Friday, May 9, 2014

Mt Whitney/Owens Valley

As the crow flies, it is only about a hundred miles from the place with the lowest elevation in the continental US – Badwater Basin in Death Valley at 282 feet below sea level to the highest point – Mount Whitney in the Sierra Nevada Mountains at 14,505 feet.


We have been striking a delicate balance in terms of our travels between these two extremes.  Death Valley even in May can become excruciatingly hot – the record high for May is 122 degrees F.  But in May there can be snow and cold in the Sierras, and especially across highway 120 across the top of Yosemite National Park which we aren’t about to miss on our full timing adventure.  Tioga Pass in Yosemite just opened on May 2 and has had some subsequent temporary closures since because of high elevation snowfalls.  Even some of the hikes we were planning to take have been unattainable because of the Winter snow pack even though the snow pack this year is at very historic lows.  So we are biding our time a bit, trying not to move too slowly through the areas that could become very hot and not move too quickly into the high altitudes.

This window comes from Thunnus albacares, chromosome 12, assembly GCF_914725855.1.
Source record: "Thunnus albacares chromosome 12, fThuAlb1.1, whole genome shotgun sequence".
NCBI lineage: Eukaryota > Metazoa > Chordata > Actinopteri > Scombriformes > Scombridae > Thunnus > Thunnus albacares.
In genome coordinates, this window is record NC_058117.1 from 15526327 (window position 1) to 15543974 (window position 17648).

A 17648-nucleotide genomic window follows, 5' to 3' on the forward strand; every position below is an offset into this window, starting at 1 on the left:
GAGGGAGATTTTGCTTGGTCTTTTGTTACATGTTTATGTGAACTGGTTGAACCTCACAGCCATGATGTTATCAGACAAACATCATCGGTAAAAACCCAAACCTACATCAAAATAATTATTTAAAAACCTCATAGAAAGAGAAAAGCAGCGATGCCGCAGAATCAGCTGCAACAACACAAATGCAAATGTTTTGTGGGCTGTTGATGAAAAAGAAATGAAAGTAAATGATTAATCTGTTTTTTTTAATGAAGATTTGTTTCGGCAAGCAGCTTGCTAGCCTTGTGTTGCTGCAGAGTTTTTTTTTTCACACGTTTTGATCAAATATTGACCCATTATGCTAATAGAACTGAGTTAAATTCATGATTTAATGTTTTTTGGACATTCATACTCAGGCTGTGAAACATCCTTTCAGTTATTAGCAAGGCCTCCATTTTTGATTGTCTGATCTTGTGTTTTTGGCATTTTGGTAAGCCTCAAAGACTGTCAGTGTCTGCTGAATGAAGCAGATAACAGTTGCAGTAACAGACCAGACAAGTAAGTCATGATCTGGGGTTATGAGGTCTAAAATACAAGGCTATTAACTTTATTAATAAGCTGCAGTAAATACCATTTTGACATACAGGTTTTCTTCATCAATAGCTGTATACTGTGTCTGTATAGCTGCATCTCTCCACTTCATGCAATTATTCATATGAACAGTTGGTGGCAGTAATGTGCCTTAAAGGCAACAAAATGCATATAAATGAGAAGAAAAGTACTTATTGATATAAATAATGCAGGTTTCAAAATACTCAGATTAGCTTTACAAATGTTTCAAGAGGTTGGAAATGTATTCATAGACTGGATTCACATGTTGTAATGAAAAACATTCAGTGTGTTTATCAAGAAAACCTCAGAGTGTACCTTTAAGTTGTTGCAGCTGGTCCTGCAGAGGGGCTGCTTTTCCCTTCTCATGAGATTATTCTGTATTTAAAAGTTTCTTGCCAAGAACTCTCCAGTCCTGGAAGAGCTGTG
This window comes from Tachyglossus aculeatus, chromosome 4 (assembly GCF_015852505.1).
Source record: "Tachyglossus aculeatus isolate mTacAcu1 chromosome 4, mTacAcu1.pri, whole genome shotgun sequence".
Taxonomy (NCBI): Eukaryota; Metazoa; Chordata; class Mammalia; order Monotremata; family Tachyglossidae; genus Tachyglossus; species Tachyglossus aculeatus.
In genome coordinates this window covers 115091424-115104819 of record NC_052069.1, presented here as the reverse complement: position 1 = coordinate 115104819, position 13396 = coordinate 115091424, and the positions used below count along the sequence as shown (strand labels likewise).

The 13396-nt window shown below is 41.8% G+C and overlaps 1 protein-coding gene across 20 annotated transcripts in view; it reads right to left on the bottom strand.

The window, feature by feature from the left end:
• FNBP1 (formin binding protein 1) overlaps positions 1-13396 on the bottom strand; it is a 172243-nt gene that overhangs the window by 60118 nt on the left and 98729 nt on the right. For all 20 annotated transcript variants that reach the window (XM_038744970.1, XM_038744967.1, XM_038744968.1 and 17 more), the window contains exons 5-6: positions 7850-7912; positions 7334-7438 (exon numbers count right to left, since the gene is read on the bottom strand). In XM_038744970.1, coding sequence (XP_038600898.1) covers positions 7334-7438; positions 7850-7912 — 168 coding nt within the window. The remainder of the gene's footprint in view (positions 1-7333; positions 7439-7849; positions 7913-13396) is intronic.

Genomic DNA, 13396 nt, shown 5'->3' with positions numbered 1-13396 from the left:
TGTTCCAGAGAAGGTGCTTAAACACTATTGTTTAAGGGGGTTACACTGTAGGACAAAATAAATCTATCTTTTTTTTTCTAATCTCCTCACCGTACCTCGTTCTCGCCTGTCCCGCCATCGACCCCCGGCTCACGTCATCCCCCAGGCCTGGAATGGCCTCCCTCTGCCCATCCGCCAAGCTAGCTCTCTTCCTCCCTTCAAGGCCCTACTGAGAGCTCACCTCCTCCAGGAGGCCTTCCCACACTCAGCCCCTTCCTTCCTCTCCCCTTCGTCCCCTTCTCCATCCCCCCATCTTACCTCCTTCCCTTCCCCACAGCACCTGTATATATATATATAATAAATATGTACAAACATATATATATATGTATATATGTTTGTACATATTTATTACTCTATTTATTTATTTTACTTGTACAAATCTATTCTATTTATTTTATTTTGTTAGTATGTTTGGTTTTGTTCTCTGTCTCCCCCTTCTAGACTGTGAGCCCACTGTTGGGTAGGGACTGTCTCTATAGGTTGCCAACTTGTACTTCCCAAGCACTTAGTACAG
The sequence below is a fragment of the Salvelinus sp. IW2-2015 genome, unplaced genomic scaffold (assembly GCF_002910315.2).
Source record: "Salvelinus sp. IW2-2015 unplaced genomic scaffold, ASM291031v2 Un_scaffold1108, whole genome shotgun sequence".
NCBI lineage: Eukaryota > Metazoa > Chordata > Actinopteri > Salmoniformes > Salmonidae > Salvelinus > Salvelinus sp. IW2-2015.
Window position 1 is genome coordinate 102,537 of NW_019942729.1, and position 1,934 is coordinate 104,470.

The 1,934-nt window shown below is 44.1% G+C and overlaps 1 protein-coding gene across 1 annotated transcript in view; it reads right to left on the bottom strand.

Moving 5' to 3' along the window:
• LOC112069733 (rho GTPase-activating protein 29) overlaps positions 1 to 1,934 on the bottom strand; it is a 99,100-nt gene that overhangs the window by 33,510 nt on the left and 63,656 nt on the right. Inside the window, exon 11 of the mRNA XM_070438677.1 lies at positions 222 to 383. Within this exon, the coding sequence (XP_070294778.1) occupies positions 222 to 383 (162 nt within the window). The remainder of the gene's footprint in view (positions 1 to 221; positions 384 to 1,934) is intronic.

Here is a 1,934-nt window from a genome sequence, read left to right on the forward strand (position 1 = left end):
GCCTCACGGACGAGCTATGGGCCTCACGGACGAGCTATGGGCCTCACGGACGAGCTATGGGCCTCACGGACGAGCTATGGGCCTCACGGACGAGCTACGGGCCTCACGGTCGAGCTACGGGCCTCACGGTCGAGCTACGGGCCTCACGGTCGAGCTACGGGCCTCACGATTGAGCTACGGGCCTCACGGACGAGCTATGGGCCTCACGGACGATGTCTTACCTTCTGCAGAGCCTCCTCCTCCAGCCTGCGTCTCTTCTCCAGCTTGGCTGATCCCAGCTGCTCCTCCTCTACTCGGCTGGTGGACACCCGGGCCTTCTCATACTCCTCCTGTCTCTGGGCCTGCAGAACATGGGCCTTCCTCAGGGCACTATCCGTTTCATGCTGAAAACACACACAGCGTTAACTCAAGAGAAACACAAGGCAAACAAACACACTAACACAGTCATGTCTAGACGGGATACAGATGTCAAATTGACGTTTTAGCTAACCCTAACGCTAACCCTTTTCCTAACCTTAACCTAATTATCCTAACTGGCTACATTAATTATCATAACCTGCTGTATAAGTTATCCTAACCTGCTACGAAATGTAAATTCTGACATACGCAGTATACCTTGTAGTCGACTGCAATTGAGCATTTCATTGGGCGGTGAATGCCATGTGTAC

Right now, the Owens Valley floor at about 4,000 feet above sea level is working for us.  You likely haven’t heard as much about Owens Valley as you have the other great agricultural valleys of California like the Central Valley, the Imperial Valley, the Salinas Valley and others.  And there is one big reason for that – water.  The Owens Valley runs for several hundred miles between the Sierra Nevada Mountains on the west and the Inyo and White Mountains to the east.  There is actually a ton of snow melt that flows off of these mountains and into the Owens Valley.  We have observed huge snowfalls occurring in the tops of these mountains even as we have stayed dry on the valley floor.  But the water does not stay in Owens Valley.  The water largely flows to the City of Los Angeles.


IMG_0669In the early 1900s, the city of Los Angeles was at the maximum population that its then water supplies could support.  Without additional water, the city could not grow.  The city came up with a plan to buy up huge tracts of ranch land in the Owens Valley and divert the water via an aqueduct from the Valley to the city.  And when there isn’t sufficient runoff from the mountains, Los Angeles pumps the ground water out of the Valley to quench their thirsty residents.  Because of this, there is only limited agriculture in the Owens Valley and the residents have to live largely off the tourist trade of Southern Californians.  We have been somewhat saddened to think that when we have seen a mountain stream such as this one, the water is not flowing for the use of the residents of this valley, but is instead siphoned off to the big city.

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